Last year, designer Nick Drummond and his partner Patrick Bakker purchased a home in the tiny hamlet of Ames, N.Y. More recently, they discovered that their classic American foursquare, built in the early 1900s, came with a few spirited historical surprises.
“We were told a story from the prior homeowners how it was supposedly built by an old German bootlegger,” Drummond told Unfiltered via email. And the couples’ new neighbors agreed, adding that the supposed bootlegger was possibly an aristocrat, a count or a baron. “We loved and embraced the story,” Drummond said, “but never thought it could be true!”
Drummond and Bakker started renovating the house this past September, removing wood from outside their mudroom to add some 21st-century insulation. As ruined trim fell from the wall, so did hay and a bit of debris … or was it? “It turned out to be the remainder of a package!” Drummond recalled. And in the package was a bottle of whisky, wrapped in paper. But it wasn’t the only one. Drummond soon discovered another, and another, and … you see where this is going. It was a stash! A hoard fit for a Charleston-dancing, password-only speakeasy. “The history of the house hit me,” Drummond said. “I realized it was at least partially true!” They soon realized that the mudroom’s ceiling and floor held secret stashes as well. They’ve found 78 bottles so far, and they’re not finished searching. “We do think there are more potentially hidden!” Drummond said.
But where did the bottles come from, and are they still fit for an old fashioned?
The bottles of aptly named Old Smuggler whisky appear to have been made in the 1920s. Drummond believes they were shipped from Scotland to Canada and then smuggled south—Ames is about halfway between the border and New York City, which would have made it a logical Prohibition stopover. (It’s worth noting there was also a great deal of counterfeit whisky floating around the States at the time.)
Unfortunately, the past hundred years in the mudhouse walls weren’t entirely kind to the secret stash, and only about a dozen of the bottles were still full when discovered. On Thanksgiving, Drummond and Bakker opened one of them. “Holy moly! That one had a kick for sure,” said Drummond, “and was actually not bad!” The couple plans to keep one or two of the full bottles and to auction the rest. They’ll be keeping a stash of the empty bottles under a glass panel in their mudroom floor so that guests can have an easy peek … er, peekeasy?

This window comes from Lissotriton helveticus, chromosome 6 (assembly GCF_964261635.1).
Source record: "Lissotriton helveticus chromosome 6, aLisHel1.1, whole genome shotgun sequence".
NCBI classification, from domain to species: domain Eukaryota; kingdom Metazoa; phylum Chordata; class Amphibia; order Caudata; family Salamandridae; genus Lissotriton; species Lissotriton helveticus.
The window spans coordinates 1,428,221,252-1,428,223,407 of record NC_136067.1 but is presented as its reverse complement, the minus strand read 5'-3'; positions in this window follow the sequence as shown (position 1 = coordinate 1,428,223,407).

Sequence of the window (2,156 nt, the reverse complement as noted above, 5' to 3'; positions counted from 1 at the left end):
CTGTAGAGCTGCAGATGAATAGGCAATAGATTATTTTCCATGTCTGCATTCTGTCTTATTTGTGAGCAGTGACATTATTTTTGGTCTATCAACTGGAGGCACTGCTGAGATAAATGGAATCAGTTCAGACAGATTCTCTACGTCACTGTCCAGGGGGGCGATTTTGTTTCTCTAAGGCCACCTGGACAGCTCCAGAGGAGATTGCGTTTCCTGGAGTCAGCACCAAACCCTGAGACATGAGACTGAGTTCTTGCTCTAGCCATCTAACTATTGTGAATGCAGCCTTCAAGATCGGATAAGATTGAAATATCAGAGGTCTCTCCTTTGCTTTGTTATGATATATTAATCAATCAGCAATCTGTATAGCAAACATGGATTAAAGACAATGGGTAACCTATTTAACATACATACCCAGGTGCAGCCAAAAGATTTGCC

The man who built the house was known as ”Count” Adolph Humpfner. A bit infamous, he reportedly gave himself the title “count,” and died leaving a large fortune. “Many articles cite the origins of his wealth as a mystery,” said Drummond. Apparently Humpfner tried to shed some light on the situation himself, writing an article in which he claimed not to be a bootlegger. Much of what’s been written about Humpfner comes from coverage of the legal battles over his estate. One claimant turned out to be an imposter posing as his widow who had vanished 20 years earlier. As if that wasn’t preposterous enough, the actual widow was found alive after being declared dead. “She ended up splitting the fortune with [Humpfner’s] sisters,” Drummond explained. According to local reports at the time, she had run away when Humpfner refused to divorce her.
The “Bootlegger Bungalow” story has spread quickly since November, in no small part due to Drummond’s documenting it on Facebook and Instagram. “We have been absolutely overwhelmed with the amount of emails and inquiries from people asking to buy the booze!” he said, explaining that’s why he and Bakker are bringing the bottles to auction. But those aren’t the only emails they’ve received. People across the country have helped the pair with their mystery, offering articles and research. “We never expected for the story to blow up how it did,” Drummond said, “but it has been so fun.”
Enjoy Unfiltered? The best of Unfiltered's round-up of drinks in pop culture can now be delivered straight to your inbox every other week! Sign up now to receive the Unfiltered e-mail newsletter, featuring the latest scoop on how wine intersects with film, TV, music, sports, politics and more.